by Ed Ruzicka
Leoncio wakes me before six
so we can march down to the next town.
I am to drive the Datsun that is kept there in a cousin’s garage.
I have been trying to teach Leoncio
how to drive but it is terrifying.
So many pile onto, lean off, the pickup’s bed
that I can hardly see out the rearview.
On a great knoll overlooking the Jauja Valley
everyone whips out machetes, sets to hacking wheat.
They gather cut stalks, bundle them,
spread them out across hand-woven blankets.
With gestures, they tell me to drive back and forth
over the blankets. That is how they plan to strip
chaff from grain. I tell them it is not clean.
They laugh with the sun in their mouths.
They raise grain, let chaff and seed sift down
in a golden rain, “Limpio, muy limpio.”
To keep the herd at bay, women and children
pluck up dried dung, zing it at cows.
I try to explain microbiology in a language
I can barely use to order lunch. “Limpio,” they sing.
The Datsun jolts back and forth.
At noon we drink cool maté from clay jars.
By sundown we have a harvest spread in bronze pyramids.
On the journey home slumping figures bounce over ruts.
I drop them off. Guided by nothing but starlight,
I manage to squeeze the Datsun back into the garage.
Silent, exhausted, Leoncio and I
trudge back up the side of the mountain
with legs as heavy as stone.
PHOTO: Mantaro Valley (also known as Jauja Valley), Peru. Photo by myguideperu.com, All Rights Reserved.
NOTE: The Mantaro Valley, also known as Jauja Valley, is located in the Andes, 120 miles east of Lima, the capital of Peru. The north-south trending valley, which extends for about 37 miles, is situated between the cities of Jauja and Huancayo.The Mantaro River flows through the fertile valley, which produces potatoes, maize, and vegetables among other crops. From Pre-Columbian times, this site has been a breadbasket for the people of the Andes. The valley contains about 160,000 acres of arable land, ranging in elevation from 10,330 feet to 13,800 feet, the highest elevation at which cultivation is possible in the area. The Mantaro Valley also features many archaeological sites. At the northern end of the valley is the city of Jauja, an important pre-Columbian center and Peru’s provisional capital in 1534.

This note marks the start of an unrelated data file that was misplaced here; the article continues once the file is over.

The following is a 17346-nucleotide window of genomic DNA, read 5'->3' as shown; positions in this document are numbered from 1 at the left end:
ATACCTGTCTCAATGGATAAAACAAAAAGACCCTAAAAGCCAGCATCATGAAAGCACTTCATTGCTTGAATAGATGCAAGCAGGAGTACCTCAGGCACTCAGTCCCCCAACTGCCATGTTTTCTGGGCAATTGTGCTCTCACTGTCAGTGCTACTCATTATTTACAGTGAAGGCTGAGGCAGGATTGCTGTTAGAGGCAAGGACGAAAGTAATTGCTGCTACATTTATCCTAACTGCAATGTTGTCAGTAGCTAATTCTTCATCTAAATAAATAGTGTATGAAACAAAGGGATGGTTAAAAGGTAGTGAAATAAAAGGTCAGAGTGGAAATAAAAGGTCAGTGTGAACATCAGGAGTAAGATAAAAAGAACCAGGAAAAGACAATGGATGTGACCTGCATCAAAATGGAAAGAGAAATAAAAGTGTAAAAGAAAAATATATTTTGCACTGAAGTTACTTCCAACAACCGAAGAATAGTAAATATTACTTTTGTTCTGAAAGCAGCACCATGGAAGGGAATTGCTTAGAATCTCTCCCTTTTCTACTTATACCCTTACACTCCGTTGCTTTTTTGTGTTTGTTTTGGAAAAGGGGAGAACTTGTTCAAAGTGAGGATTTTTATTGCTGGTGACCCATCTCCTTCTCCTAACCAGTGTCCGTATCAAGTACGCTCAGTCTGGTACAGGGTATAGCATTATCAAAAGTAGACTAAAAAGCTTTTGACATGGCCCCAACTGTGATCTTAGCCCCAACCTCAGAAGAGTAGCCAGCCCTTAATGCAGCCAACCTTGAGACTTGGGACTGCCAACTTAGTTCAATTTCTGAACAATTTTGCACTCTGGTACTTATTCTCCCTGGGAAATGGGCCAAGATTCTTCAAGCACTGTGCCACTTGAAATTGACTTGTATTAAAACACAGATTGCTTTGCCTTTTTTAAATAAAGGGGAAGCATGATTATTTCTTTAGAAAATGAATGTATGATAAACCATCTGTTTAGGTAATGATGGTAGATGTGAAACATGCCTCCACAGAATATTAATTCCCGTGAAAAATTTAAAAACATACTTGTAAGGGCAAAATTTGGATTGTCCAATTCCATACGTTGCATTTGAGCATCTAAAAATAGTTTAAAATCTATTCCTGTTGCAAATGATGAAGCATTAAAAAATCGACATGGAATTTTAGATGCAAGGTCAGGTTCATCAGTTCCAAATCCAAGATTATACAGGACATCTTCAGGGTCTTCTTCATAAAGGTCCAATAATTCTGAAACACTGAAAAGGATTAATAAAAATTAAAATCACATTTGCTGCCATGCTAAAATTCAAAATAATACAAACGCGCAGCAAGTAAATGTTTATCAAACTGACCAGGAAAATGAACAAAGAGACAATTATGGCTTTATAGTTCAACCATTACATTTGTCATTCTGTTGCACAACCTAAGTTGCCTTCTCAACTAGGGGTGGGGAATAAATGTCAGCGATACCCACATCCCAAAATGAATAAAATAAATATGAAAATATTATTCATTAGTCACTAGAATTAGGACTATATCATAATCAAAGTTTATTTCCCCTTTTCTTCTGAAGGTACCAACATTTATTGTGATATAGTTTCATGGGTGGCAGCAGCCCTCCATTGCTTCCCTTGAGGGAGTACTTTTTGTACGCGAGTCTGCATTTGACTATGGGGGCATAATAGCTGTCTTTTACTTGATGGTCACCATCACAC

PHOTO: Tejados de Orcotuna (Rooftops of Orcotuna), a village in the Mantaro Valley (October 2009). Photo by Martin Garcia, used by permission.
NOTE FROM THE AUTHOR: In 1979, over a period of months, I bussed from Bogota, Columbia, to deep in the Peruvian Andes and back. What I did could not be done again. By the end of that trip, I was who I am now, not just some father’s son. I was lucky enough to stay a month in a small village in a room off the familial quarters of a master carver of gourds, Leoncio Veli. Leoncio and his family are pictured here. His wife is wearing the sort of broad brimmed bowler all women in this region wear. I went back last year. Leoncio is still carving. Leoncio’s wife wears the same hat. Most things change, some do not.
PHOTO: Leoncio Veli, his wife, and children in their Andean village, Peru (1979). Photo by the author.
ABOUT THE AUTHOR: Raised beside creeks and cornfields near Chicago, Ed Ruzicka is an occupational therapist and lives with his wife, Renee, in Baton Rouge, Louisiana. Ed’s many takes on the rocky marriage between freedom and the American highway were just released in his second full-length book My Life in Cars. Ed’s poems have appeared in the Atlanta Review, Rattle, Canary, as well as myriad other literary journals and anthologies. To read more of his work, visit edpoet.com.
PHOTO: The author, Machu Picchu, Peru (2020).